Dave eventually gave up the motorcycle life (temporarily, he thought) to care full-time for his father who suffers Parkinson’s disease.  That, too, was the kind of guy he was.  It got to the point he couldn’t bear to leave his family for more than a few hours, in case he was needed or something happened to his dad while he was away.  We had a lot of visits about that and it was just so ingrained in him, his devotion to family and his desire to keep his father at home rather than in a nursing facility. 

I so admired his selflessness, though truly mourned his loss of the life he loved on the road, of Brotherhood, and especially the fact we no longer had the opportunity to see each other in person. By then I’d been away from the bike world for a few years (not by choice, but circumstance),  and many of the friends made there had drifted away, but never Dave.  He was my friend regardless of the situation, no matter what, and he made sure I knew that. We continued to visit on the phone as always, and texted often.

The last time I spoke with Dave was on his 49th birthday. We always called on birthdays. He was on his way home and eager to visit; I was busy working on multiple projects, and so I cut the visit shorter than usual with an “I’ll call you tomorrow.”

Tomorrow, I was too busy, and the next day, too.  

The day after that, Dave woke up in the morning, made coffee, went back upstairs to his bed for a while, and died.

I hadn’t called him back. My friend, confidante, open-24-hours-at-your-service cheerleader and tear-dryer and prayer warrior died and I HAD NOT CALLED HIM BACK.  Because I was busy being busy, meeting a deadline, making a buck.

I’ve had a hard time living with myself, ever since.  Failing to call my friend back went against everything I am, everything he was; it was not an act of the person I thought I was.  And since Dave lived 500 miles away and things didn’t work out for me to go, I missed his funeral, too.  Dave would understand, he would forgive me… but I do not. 

David would want me to write, and would be so disappointed if I did not, but I just could not write anything else before writing about him, and it took me all this time to be able to do it. I needed to do it, in order to move ahead and write about other things, as he would want me to.

Every day, however, I think of my friend, miss him, grieve... Its been as if I were a three-legged stool with one of those legs kicked out from under it; makes it kinda hard to stand upright and do my job.  We didn’t visit every day or week or even every month sometimes, but Dave’s friendship was a constant presence and support in my life, a true and precious gift from God.  When life was cruel, Dave was kind, and I could count on that kindness as surely as the sun rises in the East. The hard part is that life still can be so very cruel at times, and yet Dave’s kindness is no longer so readily available, its not just a phone call away.  I must be very quiet and still now, and concentrate, to receive it.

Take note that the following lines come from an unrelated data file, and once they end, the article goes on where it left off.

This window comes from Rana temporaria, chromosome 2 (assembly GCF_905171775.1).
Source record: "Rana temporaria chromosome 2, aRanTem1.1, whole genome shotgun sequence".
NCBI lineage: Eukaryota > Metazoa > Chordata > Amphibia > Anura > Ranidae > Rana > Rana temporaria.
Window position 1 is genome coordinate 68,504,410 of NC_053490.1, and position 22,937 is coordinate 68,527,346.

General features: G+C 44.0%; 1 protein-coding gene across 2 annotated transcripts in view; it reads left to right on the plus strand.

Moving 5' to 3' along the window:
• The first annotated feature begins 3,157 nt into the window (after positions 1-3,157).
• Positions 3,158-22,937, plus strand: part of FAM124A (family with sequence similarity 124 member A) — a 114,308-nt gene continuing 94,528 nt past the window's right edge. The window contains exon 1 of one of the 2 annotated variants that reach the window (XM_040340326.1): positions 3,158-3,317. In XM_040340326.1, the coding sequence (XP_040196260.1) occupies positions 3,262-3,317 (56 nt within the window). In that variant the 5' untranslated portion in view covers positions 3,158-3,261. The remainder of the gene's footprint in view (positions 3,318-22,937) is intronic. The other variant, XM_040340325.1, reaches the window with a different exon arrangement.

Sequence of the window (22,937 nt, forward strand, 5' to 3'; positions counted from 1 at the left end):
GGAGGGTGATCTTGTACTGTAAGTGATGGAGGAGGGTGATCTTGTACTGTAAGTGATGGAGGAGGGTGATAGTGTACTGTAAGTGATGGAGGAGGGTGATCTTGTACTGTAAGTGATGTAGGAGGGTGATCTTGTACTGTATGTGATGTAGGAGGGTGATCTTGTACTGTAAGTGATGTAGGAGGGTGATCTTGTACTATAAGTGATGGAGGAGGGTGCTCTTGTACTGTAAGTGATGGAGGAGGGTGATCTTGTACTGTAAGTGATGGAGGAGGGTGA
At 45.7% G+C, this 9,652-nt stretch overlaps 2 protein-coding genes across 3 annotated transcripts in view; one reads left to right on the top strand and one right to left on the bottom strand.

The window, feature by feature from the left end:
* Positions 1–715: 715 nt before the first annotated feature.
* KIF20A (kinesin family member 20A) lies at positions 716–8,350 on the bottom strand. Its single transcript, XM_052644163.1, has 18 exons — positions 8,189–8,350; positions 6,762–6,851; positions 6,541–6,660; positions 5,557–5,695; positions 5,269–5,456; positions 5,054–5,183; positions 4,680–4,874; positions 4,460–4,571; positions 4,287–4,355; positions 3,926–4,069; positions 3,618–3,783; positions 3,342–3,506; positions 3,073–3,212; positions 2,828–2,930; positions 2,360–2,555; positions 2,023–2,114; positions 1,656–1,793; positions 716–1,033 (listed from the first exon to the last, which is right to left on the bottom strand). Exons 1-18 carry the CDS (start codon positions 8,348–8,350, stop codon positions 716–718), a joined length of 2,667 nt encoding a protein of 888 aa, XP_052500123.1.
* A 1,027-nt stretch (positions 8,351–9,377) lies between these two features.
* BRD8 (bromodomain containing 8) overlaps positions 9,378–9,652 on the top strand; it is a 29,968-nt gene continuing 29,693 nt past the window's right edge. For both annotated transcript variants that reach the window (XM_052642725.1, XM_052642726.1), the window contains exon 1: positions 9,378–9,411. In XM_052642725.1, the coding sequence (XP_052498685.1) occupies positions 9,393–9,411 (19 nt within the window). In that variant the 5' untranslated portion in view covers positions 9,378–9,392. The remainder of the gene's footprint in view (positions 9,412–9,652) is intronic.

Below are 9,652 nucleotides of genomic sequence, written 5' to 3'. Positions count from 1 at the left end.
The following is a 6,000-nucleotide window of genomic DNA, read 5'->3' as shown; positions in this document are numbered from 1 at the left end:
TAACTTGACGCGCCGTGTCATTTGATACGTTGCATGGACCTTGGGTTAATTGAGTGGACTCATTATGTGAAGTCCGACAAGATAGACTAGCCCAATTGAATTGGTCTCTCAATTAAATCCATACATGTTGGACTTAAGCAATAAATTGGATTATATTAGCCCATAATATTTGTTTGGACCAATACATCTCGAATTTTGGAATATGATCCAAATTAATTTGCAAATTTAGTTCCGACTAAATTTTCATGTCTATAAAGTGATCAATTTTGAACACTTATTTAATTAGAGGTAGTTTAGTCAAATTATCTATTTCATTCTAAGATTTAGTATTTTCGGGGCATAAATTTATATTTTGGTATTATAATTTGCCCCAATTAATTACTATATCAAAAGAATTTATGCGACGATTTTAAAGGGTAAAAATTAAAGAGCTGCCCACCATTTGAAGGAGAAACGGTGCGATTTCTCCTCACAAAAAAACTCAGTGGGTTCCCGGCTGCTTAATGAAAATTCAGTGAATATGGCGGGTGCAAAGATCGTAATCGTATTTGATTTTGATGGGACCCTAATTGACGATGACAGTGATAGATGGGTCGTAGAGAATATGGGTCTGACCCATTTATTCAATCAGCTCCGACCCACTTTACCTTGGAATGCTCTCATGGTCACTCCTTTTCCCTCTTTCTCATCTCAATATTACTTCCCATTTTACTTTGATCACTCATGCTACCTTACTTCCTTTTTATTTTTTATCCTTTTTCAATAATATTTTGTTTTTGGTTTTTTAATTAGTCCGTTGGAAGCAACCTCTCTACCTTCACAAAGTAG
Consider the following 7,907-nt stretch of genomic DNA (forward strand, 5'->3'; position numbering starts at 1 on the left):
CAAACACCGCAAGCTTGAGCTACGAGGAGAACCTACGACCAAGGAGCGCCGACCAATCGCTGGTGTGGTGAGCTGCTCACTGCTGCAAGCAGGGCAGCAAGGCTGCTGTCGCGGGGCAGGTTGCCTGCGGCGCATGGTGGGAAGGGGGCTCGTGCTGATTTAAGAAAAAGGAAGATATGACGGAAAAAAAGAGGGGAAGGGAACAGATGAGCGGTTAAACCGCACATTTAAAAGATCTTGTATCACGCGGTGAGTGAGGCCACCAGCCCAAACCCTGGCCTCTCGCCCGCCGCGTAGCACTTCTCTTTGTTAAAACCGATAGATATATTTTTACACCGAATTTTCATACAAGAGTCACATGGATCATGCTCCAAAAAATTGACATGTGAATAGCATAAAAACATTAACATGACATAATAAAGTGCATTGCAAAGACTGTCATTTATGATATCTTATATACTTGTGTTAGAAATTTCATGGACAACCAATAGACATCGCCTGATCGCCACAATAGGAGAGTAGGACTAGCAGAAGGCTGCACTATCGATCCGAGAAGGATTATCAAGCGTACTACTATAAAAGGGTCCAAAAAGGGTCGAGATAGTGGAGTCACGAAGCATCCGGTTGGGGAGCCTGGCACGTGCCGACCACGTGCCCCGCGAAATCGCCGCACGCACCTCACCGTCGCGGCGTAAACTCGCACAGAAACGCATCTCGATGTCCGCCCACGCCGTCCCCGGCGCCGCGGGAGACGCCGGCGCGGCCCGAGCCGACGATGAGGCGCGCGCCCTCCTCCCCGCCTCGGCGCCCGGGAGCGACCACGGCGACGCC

They say one shouldn’t cry because its over, and instead smile because it happened.  I’m not quite to that place just yet. Not many people, only a very few, get close to me; those who do, matter to me so very much. I defend my friendships with a vengeance and have a hard time with loss, probably because when I do invest in a true friendship, I’m all in; totally, completely, without question or hesitation.  There is little I wouldn’t do for my precious friends-like-family.

In one of his last texts to me, on Thanksgiving Day, Dave wrote, “I thank God for you every single day, you are so special to me.”  It brought tears to my eyes at the time, and the memory of it still does; Dave was just honest and forthright and didn’t care what people thought of him or if they saw his heart.  He didn’t care what people thought of our unusual friendship and was not afraid to stand up for it, or me. This world would be a lot better place, a whole lot happier and more decent, with more men like him in it. Hell yes, I miss him; the world lost a beautiful soul, kind and true, the day he left us. The only good thing about his passing is I no longer fear death; instead, I just know when my number is up it will be time for the most joyous reunion of all, and my friend Dave will be there.

When things are hard or I have news and would normally have picked up the phone to call him, I often look to the sky and talk to him anyway.  In those moments, I can almost hear what he would say in return, and remember the beautiful music that was his laughter. I wonder what its like where he is now, that Heaven we both so looked forward to, and wish he could somehow tell me about it. His description would, without a doubt, be breathless and filled with wonder.  

Sometimes I’m angry that he was taken so suddenly, and sometimes I’m jealous as hell; seriously, who gets to just wake up in the morning, make coffee, lie down and take the fast lane to Heaven?

Apparently, David Sterner does.  

Because he was good as any, and better than most.

Thank you, Dave, for your precious friendship, for teaching me so much about so much; for your patience, for watching my back, coming to the rescue; for showing me Spearfish Canyon; for your unfailing belief in me, your encouragement, for sharing your light and your laughter. For being there. All I have to thank you with are my words, which you so encouraged... and my actions, in moving ahead as you would have wanted.... so here you go.

Rest in peace, David, until we meet again. 

Donec Mors Non Separat